The Aviator’s Wife by Melanie Benjamin
When Charles Lindbergh visited the Morrow home, everyone thought of the two sisters, surely the famous pilot would fall for the pretty well spoken Morrow sister Connie. To everyone’s surprise, Charles took a liking to the quieter more reserved of the two sisters, Anne who was home for the holidays from college.
Anne not only became the wife of Charles Lindbergh, but also the first licensed female glider pilot in the USA. She also becomes a mother, a mother of not only the sad and well-known story of the Lindbergh child kidnapping, but also went on to have 5 more children.
The Aviator’s Wife tells the Lindbergh story from Anne’s point of view. What was it like to be in the shadow of the man who everyone knew? What was it like to carry on as the happy Mrs. Lindbergh when Charles was away more than he was home and eventually the truth of where he was spending all of his time comes out in the end?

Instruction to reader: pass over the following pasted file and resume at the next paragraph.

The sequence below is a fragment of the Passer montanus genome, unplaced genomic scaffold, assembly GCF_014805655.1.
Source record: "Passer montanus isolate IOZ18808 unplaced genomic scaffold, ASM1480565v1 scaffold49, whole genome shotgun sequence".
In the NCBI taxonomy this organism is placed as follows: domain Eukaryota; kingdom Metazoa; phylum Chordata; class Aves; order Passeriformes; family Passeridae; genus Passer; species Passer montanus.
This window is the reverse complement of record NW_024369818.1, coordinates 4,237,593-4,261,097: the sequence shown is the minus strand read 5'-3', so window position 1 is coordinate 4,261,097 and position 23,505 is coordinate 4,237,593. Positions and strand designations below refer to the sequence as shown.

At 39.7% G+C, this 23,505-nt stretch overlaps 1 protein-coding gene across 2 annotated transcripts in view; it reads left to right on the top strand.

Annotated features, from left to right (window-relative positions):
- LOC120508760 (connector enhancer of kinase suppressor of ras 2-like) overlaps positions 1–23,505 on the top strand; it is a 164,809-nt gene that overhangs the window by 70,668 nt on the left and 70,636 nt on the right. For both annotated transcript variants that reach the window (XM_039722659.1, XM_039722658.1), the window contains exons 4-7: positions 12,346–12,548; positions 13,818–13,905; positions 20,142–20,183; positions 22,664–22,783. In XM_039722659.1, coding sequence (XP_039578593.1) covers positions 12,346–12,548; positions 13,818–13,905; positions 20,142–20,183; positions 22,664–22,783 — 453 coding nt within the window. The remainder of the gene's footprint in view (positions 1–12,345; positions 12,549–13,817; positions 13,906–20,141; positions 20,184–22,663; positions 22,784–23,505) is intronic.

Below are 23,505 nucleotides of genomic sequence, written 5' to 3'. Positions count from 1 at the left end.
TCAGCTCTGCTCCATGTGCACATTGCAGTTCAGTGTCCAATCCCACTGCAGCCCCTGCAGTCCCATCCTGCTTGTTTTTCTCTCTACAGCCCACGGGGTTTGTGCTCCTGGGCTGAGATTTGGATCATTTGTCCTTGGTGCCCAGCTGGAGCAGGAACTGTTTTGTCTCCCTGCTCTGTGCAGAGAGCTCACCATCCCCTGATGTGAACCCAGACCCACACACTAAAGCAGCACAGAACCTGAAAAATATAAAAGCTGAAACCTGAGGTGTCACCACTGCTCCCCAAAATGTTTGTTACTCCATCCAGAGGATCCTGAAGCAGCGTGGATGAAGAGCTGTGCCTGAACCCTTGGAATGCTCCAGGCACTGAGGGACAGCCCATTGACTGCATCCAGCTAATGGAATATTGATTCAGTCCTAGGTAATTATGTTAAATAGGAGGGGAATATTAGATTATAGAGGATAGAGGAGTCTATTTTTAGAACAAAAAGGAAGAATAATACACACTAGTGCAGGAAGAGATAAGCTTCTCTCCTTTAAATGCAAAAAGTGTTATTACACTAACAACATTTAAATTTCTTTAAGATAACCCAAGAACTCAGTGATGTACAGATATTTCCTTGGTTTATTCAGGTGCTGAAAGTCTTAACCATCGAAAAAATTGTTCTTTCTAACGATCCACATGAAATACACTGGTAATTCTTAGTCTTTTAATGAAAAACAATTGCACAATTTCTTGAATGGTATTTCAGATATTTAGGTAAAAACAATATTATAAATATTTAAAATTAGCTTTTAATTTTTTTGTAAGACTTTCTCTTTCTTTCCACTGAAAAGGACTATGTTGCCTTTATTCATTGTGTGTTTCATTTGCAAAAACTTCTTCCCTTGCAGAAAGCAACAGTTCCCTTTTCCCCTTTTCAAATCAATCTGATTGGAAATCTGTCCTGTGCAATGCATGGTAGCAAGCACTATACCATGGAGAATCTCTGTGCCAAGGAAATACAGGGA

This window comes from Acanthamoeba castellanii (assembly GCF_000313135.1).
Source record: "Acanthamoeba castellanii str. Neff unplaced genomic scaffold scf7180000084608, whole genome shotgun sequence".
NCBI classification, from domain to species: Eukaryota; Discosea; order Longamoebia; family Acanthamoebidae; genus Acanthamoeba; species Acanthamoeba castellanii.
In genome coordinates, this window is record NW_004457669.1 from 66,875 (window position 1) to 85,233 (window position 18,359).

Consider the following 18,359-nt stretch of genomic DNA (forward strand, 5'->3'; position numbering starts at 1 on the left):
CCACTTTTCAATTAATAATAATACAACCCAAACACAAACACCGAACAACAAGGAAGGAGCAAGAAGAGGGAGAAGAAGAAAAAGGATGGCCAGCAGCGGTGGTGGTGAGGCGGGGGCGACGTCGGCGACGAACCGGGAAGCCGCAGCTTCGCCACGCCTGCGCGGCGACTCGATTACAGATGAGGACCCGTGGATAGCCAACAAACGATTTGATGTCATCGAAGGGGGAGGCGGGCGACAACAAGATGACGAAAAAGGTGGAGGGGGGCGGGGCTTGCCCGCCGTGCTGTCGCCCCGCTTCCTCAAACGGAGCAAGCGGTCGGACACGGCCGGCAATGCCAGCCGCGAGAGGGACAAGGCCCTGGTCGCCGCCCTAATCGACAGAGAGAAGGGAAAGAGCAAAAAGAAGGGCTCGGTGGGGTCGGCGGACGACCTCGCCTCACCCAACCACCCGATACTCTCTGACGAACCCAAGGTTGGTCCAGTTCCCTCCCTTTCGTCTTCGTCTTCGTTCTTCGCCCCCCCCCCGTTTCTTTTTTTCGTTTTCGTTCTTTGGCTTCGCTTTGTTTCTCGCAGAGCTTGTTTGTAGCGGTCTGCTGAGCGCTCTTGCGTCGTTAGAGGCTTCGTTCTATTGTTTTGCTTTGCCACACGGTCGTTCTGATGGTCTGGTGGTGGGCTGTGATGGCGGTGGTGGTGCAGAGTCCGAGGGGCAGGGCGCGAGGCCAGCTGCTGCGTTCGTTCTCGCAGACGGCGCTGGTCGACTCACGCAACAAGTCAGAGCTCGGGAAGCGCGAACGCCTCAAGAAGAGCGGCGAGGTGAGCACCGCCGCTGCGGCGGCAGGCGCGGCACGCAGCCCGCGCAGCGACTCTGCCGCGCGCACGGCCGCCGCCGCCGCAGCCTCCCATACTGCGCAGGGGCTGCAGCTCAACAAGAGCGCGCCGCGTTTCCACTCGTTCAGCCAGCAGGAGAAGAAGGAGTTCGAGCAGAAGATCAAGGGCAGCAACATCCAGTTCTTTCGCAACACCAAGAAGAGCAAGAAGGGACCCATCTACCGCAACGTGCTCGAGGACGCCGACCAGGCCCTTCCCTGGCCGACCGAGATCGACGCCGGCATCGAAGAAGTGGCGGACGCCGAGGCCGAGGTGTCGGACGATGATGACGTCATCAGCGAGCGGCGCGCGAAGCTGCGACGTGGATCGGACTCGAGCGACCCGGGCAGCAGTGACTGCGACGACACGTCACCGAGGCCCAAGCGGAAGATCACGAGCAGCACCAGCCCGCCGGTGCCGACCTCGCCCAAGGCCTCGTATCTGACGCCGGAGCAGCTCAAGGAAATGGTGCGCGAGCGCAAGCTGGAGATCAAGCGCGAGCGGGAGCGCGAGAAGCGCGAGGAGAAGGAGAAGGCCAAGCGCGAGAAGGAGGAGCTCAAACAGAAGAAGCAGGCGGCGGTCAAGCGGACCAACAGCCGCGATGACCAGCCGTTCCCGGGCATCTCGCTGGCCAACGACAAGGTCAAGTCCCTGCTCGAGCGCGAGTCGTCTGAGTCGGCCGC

We chose The Aviator’s Wife as a book club read. Having grown up about 30 minutes from Charles Lindbergh’s childhood home, I honestly knew little of the man beyond the famous flights and the kidnapping and death of his first-born. This book seemed like an opportunity to learn a little more about Charles, but even more so, his wife, Anne.
I really enjoyed this read and learned much about the famous first family of the air. While this is a historical fiction read and some liberties are taken with Anne, the basic underline of the true story is there. I did not know about her pilot’s license, the other children, or the fact that she was also an author of several books, including editing Charles own book for him. Engaging. I was surprised by how little I really knew about the Lindbergh’s. I came out of this read with a lot of respect for Anne who had a hard role to play and from this read at least, did the best she could with the life she chose.
I plan to read more on this famous woman, including the book her daughter Reeve Lindbergh wrote, No More Words, which tells the story of her mother’s last years.
- Paperback: 448 pages
- Publisher: Bantam; 10/27/13 edition (November 26, 2013)